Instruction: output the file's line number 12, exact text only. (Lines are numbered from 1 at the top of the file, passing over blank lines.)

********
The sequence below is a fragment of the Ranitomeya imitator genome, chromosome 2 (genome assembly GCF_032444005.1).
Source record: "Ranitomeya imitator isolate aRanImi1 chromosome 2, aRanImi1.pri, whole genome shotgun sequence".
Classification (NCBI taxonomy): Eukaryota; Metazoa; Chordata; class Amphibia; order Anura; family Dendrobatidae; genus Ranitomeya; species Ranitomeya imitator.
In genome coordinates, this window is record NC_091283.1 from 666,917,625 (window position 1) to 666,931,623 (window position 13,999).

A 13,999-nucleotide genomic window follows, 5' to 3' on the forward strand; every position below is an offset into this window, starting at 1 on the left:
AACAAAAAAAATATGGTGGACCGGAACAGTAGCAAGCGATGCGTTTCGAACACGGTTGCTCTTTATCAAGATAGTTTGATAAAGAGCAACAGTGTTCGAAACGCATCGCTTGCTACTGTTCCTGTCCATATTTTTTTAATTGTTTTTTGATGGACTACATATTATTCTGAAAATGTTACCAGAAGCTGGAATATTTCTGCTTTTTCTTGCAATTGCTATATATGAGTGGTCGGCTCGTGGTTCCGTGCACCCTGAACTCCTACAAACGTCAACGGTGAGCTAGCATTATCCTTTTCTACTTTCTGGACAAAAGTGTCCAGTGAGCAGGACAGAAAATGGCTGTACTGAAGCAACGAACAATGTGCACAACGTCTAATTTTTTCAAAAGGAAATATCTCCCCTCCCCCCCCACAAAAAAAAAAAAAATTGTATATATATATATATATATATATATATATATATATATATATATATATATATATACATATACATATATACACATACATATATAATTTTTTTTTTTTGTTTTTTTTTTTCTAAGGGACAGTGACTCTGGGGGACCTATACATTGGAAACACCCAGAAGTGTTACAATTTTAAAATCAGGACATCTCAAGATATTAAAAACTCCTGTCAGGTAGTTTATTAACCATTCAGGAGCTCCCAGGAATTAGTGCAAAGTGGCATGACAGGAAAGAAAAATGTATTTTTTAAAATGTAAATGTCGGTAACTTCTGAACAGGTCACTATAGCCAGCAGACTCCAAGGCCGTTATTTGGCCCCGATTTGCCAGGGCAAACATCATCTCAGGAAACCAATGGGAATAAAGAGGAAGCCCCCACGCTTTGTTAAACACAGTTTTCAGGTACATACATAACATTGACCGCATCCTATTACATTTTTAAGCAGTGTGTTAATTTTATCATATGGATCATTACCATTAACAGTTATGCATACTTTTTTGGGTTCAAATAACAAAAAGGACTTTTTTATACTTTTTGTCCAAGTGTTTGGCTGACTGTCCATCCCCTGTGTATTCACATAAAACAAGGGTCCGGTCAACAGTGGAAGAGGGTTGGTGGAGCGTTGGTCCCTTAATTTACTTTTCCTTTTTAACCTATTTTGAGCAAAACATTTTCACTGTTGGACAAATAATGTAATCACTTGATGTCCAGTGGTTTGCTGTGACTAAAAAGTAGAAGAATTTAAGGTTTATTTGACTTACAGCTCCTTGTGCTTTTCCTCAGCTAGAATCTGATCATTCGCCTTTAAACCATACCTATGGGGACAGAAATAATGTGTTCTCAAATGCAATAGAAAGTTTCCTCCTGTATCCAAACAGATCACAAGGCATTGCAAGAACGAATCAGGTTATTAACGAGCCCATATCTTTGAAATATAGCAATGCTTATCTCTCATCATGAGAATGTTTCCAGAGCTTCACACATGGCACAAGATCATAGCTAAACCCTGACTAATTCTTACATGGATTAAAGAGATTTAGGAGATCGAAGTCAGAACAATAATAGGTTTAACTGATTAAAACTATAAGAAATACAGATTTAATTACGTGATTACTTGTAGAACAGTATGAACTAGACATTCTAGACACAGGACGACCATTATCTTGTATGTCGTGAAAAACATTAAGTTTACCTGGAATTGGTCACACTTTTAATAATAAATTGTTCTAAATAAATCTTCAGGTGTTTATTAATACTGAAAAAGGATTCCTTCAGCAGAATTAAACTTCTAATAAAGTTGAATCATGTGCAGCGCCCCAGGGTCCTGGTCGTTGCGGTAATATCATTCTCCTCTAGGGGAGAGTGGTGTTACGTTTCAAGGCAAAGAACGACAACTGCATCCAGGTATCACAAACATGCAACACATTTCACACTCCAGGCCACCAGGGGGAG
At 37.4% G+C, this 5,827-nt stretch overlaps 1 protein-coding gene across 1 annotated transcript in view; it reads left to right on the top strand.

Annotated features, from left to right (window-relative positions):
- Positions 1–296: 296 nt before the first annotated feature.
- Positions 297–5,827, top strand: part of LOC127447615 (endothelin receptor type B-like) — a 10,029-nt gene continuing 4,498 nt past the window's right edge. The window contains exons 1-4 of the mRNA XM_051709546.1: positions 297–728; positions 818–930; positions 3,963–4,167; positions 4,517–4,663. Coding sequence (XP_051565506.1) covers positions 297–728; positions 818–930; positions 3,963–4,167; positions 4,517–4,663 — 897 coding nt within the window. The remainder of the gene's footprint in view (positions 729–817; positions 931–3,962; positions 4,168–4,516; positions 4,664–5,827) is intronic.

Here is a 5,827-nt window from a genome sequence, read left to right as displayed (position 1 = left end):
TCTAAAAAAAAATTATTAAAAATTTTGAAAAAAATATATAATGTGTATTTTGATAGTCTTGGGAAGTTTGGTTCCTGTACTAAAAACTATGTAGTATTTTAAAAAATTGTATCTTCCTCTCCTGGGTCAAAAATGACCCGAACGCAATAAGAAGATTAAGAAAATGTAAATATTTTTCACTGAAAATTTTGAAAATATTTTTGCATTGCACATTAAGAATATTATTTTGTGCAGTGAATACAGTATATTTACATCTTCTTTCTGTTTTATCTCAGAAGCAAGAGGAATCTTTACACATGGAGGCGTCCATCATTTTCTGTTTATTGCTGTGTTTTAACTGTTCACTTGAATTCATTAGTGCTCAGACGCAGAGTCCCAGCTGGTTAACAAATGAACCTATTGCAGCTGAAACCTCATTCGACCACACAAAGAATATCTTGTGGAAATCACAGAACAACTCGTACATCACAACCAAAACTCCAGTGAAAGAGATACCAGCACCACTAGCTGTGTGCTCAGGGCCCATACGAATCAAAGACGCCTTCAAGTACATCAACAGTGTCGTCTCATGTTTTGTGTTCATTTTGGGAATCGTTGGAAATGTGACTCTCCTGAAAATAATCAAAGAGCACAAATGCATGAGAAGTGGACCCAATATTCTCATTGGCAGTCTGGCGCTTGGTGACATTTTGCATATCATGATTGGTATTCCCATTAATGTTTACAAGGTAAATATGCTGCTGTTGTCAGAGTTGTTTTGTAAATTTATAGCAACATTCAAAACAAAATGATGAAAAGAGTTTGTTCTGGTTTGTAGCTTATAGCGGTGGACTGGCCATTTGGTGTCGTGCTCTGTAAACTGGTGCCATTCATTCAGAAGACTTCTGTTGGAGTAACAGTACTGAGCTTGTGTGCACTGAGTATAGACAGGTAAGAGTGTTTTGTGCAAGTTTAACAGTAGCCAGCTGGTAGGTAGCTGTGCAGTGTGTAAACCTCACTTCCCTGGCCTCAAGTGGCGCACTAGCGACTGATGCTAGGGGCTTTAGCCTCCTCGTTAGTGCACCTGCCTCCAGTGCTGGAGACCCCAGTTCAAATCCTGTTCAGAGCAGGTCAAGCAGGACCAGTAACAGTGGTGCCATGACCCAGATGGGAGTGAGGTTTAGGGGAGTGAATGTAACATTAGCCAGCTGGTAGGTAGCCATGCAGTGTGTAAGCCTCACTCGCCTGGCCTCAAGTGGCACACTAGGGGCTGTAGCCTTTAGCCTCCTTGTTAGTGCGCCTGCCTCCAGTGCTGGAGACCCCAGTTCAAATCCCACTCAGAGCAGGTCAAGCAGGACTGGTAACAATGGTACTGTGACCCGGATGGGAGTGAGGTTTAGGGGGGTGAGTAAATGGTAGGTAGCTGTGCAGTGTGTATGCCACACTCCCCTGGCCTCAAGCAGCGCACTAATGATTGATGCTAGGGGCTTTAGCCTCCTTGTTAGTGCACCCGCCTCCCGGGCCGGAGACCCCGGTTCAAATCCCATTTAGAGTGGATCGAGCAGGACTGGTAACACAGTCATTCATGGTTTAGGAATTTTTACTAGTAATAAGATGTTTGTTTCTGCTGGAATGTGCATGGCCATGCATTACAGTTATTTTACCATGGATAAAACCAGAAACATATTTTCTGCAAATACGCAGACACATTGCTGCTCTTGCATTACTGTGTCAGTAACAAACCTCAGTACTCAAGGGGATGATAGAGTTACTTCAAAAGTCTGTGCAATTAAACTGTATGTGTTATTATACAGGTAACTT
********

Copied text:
TCTAAAAAAAAATTATTAAAAATTTTGAAAAAAATATATAATGTGTATTTTGATAGTCTTGGGAAGTTTGGTTCCTGTACTAAAAACTATGTAGTATTTTAAAAAATTGTATCTTCCTCTCCTGGGTCAAAAATGACCCGAACGCAATAAGAAGATTAAGAAAATGTAAATATTTTTCACTGAAAATTTTGAAAATATTTTTGCATTGCACATTAAGAATATTATTTTGTGCAGTGAATACAGTATATTTACATCTTCTTTCTGTTTTATCTCAGAAGCAAGAGGAATCTTTACACATGGAGGCGTCCATCATTTTCTGTTTATTGCTGTGTTTTAACTGTTCACTTGAATTCATTAGTGCTCAGACGCAGAGTCCCAGCTGGTTAACAAATGAACCTATTGCAGCTGAAACCTCATTCGACCACACAAAGAATATCTTGTGGAAATCACAGAACAACTCGTACATCACAACCAAAACTCCAGTGAAAGAGATACCAGCACCACTAGCTGTGTGCTCAGGGCCCATACGAATCAAAGACGCCTTCAAGTACATCAACAGTGTCGTCTCATGTTTTGTGTTCATTTTGGGAATCGTTGGAAATGTGACTCTCCTGAAAATAATCAAAGAGCACAAATGCATGAGAAGTGGACCCAATATTCTCATTGGCAGTCTGGCGCTTGGTGACATTTTGCATATCATGATTGGTATTCCCATTAATGTTTACAAGGTAAATATGCTGCTGTTGTCAGAGTTGTTTTGTAAATTTATAGCAACATTCAAAACAAAATGATGAAAAGAGTTTGTTCTGGTTTGTAGCTTATAGCGGTGGACTGGCCATTTGGTGTCGTGCTCTGTAAACTGGTGCCATTCATTCAGAAGACTTCTGTTGGAGTAACAGTACTGAGCTTGTGTGCACTGAGTATAGACAGGTAAGAGTGTTTTGTGCAAGTTTAACAGTAGCCAGCTGGTAGGTAGCTGTGCAGTGTGTAAACCTCACTTCCCTGGCCTCAAGTGGCGCACTAGCGACTGATGCTAGGGGCTTTAGCCTCCTCGTTAGTGCACCTGCCTCCAGTGCTGGAGACCCCAGTTCAAATCCTGTTCAGAGCAGGTCAAGCAGGACCAGTAACAGTGGTGCCATGACCCAGATGGGAGTGAGGTTTAGGGGAGTGAATGTAACATTAGCCAGCTGGTAGGTAGCCATGCAGTGTGTAAGCCTCACTCGCCTGGCCTCAAGTGGCACACTAGGGGCTGTAGCCTTTAGCCTCCTTGTTAGTGCGCCTGCCTCCAGTGCTGGAGACCCCAGTTCAAATCCCACTCAGAGCAGGTCAAGCAGGACTGGTAACAATGGTACTGTGACCCGGATGGGAGTGAGGTTTAGGGGGGTGAGTAAATGGTAGGTAGCTGTGCAGTGTGTATGCCACACTCCCCTGGCCTCAAGCAGCGCACTAATGATTGATGCTAGGGGCTTTAGCCTCCTTGTTAGTGCACCCGCCTCCCGGGCCGGAGACCCCGGTTCAAATCCCATTTAGAGTGGATCGAGCAGGACTGGTAACACAGTCATTCATGGTTTAGGAATTTTTACTAGTAATAAGATGTTTGTTTCTGCTGGAATGTGCATGGCCATGCATTACAGTTATTTTACCATGGATAAAACCAGAAACATATTTTCTGCAAATACGCAGACACATTGCTGCTCTTGCATTACTGTGTCAGTAACAAACCTCAGTACTCAAGGGGATGATAGAGTTACTTCAAAAGTCTGTGCAATTAAACTGTATGTGTTATTATACAGGTAACTT